CHICAGO – Chicago’s police superintendent addressed criticisms on Tuesday following a deadly Fourth of July weekend.
Chicago police Supt. David Brown defended the work of his officers, touting the efforts of his department in the fight against crime amid another violent weekend.
“They risked, literally risked, life and limb,” he said.
Brown, once again, called out Cook County’s judicial system and State’s Attorney Kim Foxx. The release of violent offenders back onto the streets of Chicago, he says, shares some blame for the surge in gun violence.
According to Chicago police, Fourth July weekend violence saw:
- Shootings: 69
- Shooting victims: 100
- Murders: 18
- Juvenile shooting victims: 11
- Guns arrests: 86
- Guns recovered: 244
The superintendent assured alderpersons before the holiday weekend, which has traditionally been extremely violent, that a strategy was in place to combat crime.
“Strategy-wise, we did our part,” Brown said. “The outcome of a safer weekend is the criminal justice system which includes the courts. If the courts are continuing to release violent people we arrest the outcomes of our less effective than they could be if they hold on offenders, and people found in possession of illegal guns. If they held those people with consequences, real consequences to change behavior, were only one part of this formula of safety.”
But Cook County Chief Judge Timothy Evans points out that 94% of murder defendants released pretrial were not charged with any new crime, and about 99% were not charged with a new violent offense.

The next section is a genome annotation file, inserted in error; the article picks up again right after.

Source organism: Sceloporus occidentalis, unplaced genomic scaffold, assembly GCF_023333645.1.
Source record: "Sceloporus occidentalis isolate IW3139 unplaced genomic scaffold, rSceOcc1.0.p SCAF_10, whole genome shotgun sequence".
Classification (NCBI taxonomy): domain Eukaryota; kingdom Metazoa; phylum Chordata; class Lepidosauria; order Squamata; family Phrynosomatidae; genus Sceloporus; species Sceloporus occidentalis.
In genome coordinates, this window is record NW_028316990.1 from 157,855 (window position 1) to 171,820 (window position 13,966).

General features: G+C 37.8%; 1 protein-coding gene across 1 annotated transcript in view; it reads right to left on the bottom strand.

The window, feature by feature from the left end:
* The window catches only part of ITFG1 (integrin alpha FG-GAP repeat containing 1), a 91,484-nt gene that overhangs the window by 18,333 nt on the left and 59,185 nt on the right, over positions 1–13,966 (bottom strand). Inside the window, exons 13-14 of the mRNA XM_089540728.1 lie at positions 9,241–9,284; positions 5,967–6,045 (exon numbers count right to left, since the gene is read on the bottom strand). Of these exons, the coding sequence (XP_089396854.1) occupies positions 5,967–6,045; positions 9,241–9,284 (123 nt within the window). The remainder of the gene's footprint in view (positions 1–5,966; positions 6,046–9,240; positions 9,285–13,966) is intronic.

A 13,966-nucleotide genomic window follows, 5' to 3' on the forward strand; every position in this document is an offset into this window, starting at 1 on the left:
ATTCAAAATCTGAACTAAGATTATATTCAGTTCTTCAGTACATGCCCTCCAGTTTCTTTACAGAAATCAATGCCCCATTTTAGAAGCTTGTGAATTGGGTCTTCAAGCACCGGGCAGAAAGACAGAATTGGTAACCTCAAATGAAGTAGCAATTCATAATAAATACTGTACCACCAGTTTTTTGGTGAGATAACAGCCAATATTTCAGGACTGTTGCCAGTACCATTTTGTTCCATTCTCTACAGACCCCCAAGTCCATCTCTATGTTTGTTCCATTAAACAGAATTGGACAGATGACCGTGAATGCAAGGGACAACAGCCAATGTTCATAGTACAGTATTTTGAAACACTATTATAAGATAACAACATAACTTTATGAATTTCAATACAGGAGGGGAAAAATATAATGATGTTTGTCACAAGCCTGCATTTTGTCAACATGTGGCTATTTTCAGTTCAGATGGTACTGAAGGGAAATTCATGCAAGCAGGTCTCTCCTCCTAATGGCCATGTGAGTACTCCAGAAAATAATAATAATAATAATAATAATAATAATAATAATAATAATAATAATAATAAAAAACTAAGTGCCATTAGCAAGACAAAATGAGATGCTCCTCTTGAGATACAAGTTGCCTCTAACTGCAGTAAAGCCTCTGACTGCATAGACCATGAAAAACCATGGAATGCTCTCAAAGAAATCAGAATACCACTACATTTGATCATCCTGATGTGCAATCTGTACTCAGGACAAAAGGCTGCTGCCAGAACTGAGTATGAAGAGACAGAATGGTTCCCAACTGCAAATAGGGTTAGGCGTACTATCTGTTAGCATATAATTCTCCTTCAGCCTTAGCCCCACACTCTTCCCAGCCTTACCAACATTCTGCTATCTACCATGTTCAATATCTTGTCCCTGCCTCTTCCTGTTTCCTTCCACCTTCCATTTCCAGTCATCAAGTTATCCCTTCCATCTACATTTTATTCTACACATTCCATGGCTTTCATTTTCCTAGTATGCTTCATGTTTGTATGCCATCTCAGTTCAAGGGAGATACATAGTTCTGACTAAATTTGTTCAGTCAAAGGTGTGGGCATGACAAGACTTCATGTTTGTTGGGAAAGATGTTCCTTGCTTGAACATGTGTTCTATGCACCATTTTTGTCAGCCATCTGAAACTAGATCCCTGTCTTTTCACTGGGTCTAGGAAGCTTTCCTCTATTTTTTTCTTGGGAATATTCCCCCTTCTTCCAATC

In a statement, he writes: “Speculation based on isolated cases is not the same as reality based on a complete picture, and research has shown that bail reform has not led to an increase in crime.”
“There’s a dispute amongst the research community,” Brown added. “Whether or not those facts, that same study is true.”
Brown insists that by releasing violent offenders back into the community, it sets the stage for retaliation which lends itself to innocent bystanders being shot or killed. Brown pointed to this weekend, saying of the 80 people arrested for violent crimes, two were on electronic monitoring.
“And the court, of course, released them back into the community, creating an unsafe environment for all of us in the crowd when retaliation occurs when street justice occurs,” he said. “So when you ask the question whether or not our work is effective, Chicago police officers are doing their job rescuing people in charging them with murder. That’s doing our part. And what’s happening in the court is creating this unsafe environment for all of us.”
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